# Linear Regression Begineer's Guide Praneeth Kumar Jan 08 2021 · 2 min read

### What is Linear Regression?

A linear regression is a fundamental or gate of the machine learning algorithems from which the begineer's are enter in to machine learning field. It is a statistical technique which is used to check the relationship between the input(independent variable) and output variable (called as dependent variable). The simplest form of the regression equation with one dependent and one independent variable is defined by the formula y = mx+c , where y = estimated dependent variable score, c = constant, m = regression coefficient, and x = score on the independent variable.

Three major uses for regression analysis are (1) determining the strength of predictors, (2) forecasting an effect, and (3) trend forecasting.

First, the regression might be used to identify the strength of the effect that the independent variable(s) have on a dependent variable.  Typical questions are what is the strength of relationship between dose and effect, sales and marketing spending, age and income, or area and profit.

Second, it can be used to forecast effects or impact of changes.  That is, the regression analysis helps us to understand how much the dependent variable changes with a change in one or more independent variables.  A typical question is, “how much additional sales income do I get for each additional \$1000 spent on marketing?”

Third, regression analysis predicts trends and future values.  The regression analysis can be used to get point estimates.  A typical question is, “what will the price of gold be in 6 months?”

### Types of Linear Regression?

Simple linear Regression

1 independent variable, 1 dependent variables(interval or ratio or continues)

Mulitple linear Regression.

2+ independent variable, 1 dependent variables(interval or ratio or continues)

Logistic Regression.

2+ independent variables, 1 dependent variables(interval or ratio or dichotomous)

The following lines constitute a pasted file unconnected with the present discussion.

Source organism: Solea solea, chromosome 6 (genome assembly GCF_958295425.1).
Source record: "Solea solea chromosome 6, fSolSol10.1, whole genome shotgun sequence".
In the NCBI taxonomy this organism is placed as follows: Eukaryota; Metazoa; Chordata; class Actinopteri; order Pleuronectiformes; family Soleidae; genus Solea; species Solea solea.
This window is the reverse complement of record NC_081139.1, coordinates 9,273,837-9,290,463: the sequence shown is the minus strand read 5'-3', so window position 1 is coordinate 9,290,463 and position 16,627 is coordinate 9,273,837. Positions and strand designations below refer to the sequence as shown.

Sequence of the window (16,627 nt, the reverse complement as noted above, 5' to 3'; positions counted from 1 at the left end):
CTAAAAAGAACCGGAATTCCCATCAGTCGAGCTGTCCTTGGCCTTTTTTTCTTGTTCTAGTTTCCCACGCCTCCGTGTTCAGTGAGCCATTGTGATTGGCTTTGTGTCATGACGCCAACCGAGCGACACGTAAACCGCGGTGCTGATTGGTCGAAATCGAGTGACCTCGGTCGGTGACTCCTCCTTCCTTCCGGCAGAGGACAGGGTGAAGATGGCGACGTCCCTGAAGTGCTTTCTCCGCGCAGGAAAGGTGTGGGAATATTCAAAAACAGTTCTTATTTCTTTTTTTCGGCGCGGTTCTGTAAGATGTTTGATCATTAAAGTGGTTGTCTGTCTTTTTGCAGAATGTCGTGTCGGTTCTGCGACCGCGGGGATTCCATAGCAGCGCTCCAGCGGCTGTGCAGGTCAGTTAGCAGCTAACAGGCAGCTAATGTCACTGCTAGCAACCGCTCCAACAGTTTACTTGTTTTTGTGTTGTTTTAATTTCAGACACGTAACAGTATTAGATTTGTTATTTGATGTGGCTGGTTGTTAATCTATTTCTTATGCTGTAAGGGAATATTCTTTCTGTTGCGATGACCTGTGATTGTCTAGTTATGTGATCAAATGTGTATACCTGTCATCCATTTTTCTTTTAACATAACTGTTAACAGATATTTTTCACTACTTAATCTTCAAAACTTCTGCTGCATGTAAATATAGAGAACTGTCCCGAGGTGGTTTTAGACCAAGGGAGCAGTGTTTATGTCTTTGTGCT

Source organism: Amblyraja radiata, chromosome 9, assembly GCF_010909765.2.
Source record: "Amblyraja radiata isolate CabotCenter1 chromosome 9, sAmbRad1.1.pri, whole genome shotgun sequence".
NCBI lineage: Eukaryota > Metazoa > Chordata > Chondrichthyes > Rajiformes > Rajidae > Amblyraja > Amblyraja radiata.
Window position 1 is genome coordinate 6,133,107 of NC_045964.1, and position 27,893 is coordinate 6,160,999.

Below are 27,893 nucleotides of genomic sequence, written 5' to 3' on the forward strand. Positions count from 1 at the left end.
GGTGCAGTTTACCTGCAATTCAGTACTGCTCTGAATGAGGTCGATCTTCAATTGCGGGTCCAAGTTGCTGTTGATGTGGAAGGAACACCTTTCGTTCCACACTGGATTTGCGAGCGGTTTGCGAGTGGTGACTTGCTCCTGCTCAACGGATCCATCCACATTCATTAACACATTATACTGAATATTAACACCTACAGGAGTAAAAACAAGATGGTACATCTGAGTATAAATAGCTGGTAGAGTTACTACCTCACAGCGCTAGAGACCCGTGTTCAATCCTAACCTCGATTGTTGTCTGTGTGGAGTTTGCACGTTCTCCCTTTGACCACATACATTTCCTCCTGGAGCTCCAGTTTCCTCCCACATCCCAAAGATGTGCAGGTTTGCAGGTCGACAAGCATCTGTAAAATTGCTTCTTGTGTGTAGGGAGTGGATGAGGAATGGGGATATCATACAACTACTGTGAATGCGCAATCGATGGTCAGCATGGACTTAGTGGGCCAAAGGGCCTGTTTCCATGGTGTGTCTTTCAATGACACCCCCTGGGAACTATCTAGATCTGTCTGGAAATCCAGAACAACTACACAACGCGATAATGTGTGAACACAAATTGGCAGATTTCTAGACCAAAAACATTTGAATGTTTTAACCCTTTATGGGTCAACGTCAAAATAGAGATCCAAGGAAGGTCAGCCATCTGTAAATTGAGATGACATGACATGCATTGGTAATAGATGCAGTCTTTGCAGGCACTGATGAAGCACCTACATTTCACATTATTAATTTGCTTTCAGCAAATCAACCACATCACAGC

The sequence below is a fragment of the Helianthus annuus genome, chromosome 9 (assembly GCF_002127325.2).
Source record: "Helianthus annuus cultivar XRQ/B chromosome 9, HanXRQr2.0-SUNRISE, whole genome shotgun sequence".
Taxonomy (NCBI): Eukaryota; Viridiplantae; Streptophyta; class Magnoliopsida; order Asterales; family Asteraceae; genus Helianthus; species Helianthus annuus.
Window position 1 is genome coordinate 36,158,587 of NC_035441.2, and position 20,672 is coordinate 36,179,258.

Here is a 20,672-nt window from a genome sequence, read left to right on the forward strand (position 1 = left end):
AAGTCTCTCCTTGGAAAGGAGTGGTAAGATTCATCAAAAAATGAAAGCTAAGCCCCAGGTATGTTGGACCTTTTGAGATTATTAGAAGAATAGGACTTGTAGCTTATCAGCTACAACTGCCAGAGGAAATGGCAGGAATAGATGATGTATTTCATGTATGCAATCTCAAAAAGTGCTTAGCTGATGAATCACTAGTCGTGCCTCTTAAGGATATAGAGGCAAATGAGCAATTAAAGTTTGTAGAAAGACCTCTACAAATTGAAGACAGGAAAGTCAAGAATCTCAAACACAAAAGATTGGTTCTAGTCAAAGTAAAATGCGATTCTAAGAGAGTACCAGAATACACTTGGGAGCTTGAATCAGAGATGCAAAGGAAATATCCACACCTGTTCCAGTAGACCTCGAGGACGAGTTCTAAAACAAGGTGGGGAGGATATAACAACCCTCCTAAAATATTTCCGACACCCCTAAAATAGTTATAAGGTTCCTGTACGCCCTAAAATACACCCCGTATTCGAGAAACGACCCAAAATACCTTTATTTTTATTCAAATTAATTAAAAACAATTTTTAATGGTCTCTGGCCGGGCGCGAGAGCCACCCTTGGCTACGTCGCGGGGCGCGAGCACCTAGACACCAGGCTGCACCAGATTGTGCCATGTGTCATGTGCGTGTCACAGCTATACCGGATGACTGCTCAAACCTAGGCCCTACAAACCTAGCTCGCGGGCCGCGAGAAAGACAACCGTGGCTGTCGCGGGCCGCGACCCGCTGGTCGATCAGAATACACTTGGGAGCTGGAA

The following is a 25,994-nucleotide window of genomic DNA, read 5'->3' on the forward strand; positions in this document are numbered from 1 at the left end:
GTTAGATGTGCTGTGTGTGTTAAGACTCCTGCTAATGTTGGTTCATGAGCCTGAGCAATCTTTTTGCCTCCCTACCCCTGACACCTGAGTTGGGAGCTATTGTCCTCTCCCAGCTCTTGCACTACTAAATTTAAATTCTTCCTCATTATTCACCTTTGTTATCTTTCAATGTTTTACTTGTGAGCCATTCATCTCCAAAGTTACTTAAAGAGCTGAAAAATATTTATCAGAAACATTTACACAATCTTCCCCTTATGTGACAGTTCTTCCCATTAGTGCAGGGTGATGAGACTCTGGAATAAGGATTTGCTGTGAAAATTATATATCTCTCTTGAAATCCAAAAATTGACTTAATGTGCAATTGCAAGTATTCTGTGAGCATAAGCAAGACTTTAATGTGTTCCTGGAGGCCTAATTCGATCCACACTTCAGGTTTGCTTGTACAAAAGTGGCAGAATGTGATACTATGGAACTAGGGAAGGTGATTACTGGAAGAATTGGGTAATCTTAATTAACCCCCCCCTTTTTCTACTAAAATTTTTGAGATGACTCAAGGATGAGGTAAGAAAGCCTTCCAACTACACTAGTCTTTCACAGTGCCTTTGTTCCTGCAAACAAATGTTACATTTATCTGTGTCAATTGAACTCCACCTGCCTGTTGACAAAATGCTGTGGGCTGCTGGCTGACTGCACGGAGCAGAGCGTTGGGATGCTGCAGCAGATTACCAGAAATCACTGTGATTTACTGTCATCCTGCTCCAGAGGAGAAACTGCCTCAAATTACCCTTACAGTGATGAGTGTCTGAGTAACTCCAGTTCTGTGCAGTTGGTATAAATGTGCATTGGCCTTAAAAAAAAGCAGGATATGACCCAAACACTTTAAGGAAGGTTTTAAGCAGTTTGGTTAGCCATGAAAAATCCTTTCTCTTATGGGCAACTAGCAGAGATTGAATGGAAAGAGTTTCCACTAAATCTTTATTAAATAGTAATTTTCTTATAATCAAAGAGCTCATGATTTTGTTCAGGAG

Ordinal Regression.

1+ independent variable,1 dependent variables(nominal or dischotomous)

Multinomial Regression.

1+ independent variable, 1 dependent variables(interval or ratio or dischotomous)

Discriminant analysis.

1+ independent variable, 1 dependent variables(interval or ratio)

### General questions?

Is scaling is required for the linear regression?

It depends on how you're solving for the optimal solution. Let's say you're performing a OLS regression . There are two ways to solve for the optimal solution. You can solve it via the analytical solution or via an iterative algorithm such as gradient descent.

If you're using the analytical solution, feature scaling wont be of much use. In fact, you may want to refrain from feature scaling so that the model is more comprehensive. However, if you are using the gradient descent algorithm, feature scaling will help the solution converge in a shorter period of time.

Note: both methods will arrive at the same solution since the problem is a convex one. In higher dimension (when you have alot of independent variables), the effect of using unscaled features w/ gradient descent is like rolling a ball down a taco shell -> inefficient.

Is linear regression sensitive to outliers?

First, linear regression  needs the relationship between the independent and dependent variables to be linear. It is also important to check for outliers since linear regression is sensitive to outlier effects.The slope of a line changes when we have a outliers in the data it leads to the error in predictions. Removing or handling the outliers is the best approach to get an good accuracy.

### Assumptions.

• Linearity.
• Homoscedasticity.
• Independence.
• ### Data Preparation.

• Transform data for linear relationship (ex: log transform for exponential relationship)
• Remove noise such as outliers.
• Rescale inputs using standardization or normalization.
• ### Usecases.

• Sales Forcasting.
• Trend Forcasting.
• House price prediction.
• Predicting salaries.
• Automobiles.
• Price of a product.